EVANGELISM – MAKING IT A CONGREGATIONAL VALUE
IT BEGINS WITH THE LEADER (All that is said here about the leader is true of congregations).
1. We must start with our beliefs: Beliefs shape our reality.
Our beliefs create our mental model of “our reality”. Beliefs are often the unconscious foundation for our decisions and actions. Beliefs shape our values and drive our actions.
2. Beliefs shape our values: Our real values are determined by the way we behave. Our choices are based upon our values.
3. Values drive our actions. Actions relate to how we lead. Actions relate to the priorities we establish for what is important. Actions reflect our real beliefs and values.
4. Culture influences beliefs, values, and actions. Evangelism is a counter-cultural belief and value. Evangelism is an American Christian counter-cultural belief and value. Evangelism requires transformational leadership to become a value. If Evangelism is not a value of the leader, the congregation will not value it.
1. The main theological issue goes back to God’s purpose in establishing His church. The major positions throughout two thousands years of its history is that God created the church for worship, mission, equipping, community, or some combination of those major concepts. In my opinion the following groups (recognizing there are exceptions in all groups) are examples of different theological priorities, as observed in their behaviors, which reflect their efforts (or lack there of) in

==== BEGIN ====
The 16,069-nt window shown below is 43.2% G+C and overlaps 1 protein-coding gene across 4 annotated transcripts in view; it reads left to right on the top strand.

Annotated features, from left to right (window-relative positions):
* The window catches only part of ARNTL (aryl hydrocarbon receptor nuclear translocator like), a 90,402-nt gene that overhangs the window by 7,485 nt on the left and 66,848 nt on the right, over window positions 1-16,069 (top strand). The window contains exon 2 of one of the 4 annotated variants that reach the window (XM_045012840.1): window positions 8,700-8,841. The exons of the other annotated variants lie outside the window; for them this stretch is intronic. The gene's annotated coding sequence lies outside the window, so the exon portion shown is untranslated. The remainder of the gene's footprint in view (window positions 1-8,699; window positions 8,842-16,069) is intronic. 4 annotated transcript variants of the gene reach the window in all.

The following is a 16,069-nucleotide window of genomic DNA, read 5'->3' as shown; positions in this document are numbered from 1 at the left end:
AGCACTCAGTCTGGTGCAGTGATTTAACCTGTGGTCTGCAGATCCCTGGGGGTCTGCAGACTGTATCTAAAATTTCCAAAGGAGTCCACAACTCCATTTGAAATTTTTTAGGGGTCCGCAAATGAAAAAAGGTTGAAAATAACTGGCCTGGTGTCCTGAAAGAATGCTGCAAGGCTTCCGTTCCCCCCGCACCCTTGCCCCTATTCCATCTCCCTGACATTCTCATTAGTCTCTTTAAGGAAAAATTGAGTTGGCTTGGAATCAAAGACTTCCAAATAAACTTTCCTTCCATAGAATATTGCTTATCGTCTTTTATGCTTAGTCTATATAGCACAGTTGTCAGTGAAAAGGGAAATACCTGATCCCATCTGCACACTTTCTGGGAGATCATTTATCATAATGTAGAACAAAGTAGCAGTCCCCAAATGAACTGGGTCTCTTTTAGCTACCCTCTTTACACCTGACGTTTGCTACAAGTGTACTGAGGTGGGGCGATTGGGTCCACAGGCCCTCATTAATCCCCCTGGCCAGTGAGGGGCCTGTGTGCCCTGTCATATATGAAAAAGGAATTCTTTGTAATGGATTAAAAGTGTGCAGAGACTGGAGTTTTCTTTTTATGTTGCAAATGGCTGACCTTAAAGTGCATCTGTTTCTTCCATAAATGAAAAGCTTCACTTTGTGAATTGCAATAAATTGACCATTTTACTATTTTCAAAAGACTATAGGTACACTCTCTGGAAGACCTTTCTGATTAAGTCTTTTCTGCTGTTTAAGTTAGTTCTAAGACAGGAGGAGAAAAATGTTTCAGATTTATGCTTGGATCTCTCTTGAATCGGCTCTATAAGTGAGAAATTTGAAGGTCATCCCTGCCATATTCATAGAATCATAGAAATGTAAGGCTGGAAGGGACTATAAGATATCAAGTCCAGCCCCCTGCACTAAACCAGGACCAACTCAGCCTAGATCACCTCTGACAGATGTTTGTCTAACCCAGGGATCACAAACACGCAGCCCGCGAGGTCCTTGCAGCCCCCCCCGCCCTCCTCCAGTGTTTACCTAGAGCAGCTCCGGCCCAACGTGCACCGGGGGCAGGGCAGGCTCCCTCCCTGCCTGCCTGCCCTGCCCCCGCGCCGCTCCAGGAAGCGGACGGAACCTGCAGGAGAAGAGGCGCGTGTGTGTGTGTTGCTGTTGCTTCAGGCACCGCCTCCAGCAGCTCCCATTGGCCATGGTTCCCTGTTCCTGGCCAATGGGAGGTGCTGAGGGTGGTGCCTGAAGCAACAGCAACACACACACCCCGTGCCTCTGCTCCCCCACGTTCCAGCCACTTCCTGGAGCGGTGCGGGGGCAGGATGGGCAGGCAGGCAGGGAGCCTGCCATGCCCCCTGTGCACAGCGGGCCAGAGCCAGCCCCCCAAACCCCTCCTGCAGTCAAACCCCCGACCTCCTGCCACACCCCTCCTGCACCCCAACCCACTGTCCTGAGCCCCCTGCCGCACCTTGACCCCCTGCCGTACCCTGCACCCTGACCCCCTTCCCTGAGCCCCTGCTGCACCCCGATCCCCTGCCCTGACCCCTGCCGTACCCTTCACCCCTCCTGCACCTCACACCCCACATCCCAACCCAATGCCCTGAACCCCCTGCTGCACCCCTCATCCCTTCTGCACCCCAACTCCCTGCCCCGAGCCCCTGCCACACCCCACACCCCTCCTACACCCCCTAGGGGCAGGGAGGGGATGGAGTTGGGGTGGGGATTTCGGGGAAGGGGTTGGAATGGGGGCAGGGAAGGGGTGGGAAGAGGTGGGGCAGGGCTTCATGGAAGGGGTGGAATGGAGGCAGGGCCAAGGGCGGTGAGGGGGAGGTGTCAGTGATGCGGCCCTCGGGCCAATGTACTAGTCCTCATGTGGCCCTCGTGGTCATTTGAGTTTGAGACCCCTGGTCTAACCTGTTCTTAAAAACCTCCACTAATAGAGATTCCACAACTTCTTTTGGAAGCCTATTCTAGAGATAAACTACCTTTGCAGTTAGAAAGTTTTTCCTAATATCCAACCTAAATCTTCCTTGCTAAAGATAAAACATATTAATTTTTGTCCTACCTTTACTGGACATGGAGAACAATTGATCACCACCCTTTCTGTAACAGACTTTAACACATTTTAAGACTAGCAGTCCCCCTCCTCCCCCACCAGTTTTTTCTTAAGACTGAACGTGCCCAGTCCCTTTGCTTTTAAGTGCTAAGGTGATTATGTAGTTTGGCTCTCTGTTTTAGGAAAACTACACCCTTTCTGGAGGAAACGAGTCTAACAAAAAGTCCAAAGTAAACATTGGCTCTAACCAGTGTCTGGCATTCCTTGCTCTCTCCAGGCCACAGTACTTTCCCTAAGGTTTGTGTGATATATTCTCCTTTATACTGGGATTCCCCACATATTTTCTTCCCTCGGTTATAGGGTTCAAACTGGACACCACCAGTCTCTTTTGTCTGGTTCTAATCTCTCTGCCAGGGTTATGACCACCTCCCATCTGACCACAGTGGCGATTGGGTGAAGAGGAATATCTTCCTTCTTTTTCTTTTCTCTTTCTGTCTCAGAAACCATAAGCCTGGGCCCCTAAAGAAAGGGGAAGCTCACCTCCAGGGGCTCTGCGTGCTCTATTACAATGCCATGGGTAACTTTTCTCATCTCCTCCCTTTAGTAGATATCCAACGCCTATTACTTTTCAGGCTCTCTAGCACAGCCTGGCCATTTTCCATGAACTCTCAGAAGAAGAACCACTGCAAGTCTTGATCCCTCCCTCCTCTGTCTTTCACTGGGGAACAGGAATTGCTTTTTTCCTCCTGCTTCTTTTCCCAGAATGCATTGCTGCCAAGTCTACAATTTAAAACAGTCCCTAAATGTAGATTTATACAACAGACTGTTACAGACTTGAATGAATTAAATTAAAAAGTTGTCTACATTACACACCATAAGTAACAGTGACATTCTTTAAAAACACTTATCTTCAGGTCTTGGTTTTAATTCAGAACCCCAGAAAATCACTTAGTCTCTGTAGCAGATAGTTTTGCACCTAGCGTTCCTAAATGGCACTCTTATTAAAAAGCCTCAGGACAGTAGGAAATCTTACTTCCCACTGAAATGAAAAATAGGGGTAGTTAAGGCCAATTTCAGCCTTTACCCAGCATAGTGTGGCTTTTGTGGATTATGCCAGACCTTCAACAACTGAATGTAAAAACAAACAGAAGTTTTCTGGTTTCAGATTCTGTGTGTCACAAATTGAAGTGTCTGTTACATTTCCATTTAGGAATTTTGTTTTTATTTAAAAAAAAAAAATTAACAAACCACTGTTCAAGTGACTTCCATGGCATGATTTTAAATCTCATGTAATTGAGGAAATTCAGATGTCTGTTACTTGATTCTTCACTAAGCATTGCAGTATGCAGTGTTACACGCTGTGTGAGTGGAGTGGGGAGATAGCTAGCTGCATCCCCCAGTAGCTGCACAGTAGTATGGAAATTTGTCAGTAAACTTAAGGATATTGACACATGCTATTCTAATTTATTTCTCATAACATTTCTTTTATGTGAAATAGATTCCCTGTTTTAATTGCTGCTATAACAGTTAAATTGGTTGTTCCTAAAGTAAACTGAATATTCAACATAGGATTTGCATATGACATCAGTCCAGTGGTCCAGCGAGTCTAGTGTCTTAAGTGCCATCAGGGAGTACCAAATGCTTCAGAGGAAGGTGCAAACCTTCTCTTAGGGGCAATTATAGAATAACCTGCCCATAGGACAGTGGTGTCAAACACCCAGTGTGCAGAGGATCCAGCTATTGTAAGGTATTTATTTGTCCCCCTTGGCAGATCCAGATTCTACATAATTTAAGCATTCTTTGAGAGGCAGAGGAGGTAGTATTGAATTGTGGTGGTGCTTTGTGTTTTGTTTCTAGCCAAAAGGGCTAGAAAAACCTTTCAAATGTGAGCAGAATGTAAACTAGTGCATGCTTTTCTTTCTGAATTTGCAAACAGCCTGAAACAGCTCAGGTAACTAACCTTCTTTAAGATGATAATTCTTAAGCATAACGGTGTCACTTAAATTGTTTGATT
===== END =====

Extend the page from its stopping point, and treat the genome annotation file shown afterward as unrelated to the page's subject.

Worship: Reform and Charismatic Churches
Mission: Southern Baptists, Willow Creek Association, Vineyard Equipping: Bible Churches and Calvary Chapels
Community: Fellowship Churches and Brethern Assemblies Combination: Christian Churches
2. If these observations are true then the congregations that do best at Evangelism are those that see it as a theological priority. Behavior does not make one’s theology true. However, one’s “true” theology does affect one’s behavior, since our behavior reveals what it is that we really believe.
3. The turn around in ABCW has come because we have encouraged congregations to become outward focused. For many this has meant the adoption of a basic theological tenet and that tenet being that the “mission of the church” (defined as reaching people for Jesus Christ) is primary over other key and quite important purposes.
4. We have defended this theological belief by saying that: The church is a called out people who exist for a purpose. The purpose of the church is to attack the gates of Hell. This mystery is to make one body of Jews and Gentiles through the Gospel. We have been committed to a ministry of reconciliation. The important thing, regardless of motives, is that Christ is preached.
Jesus Christ has two bodies, both designed to do the will of the Father.
5. This belief is constantly being challenged, in practice and in teaching, by a churched culture that motivates individuals and congregations to move inward to consume the blessings of God for themselves or their group.
THE ISSUE OF CULTURE
1. The major question is, whether the culture is the friend or the enemy of the Gospel of Jesus Christ?
Major enemy – Isolation (Monasteries)
Too friendly – Assimilation – (Modern Day Liberalism) Large Middle Ground – Evangelicals all across the board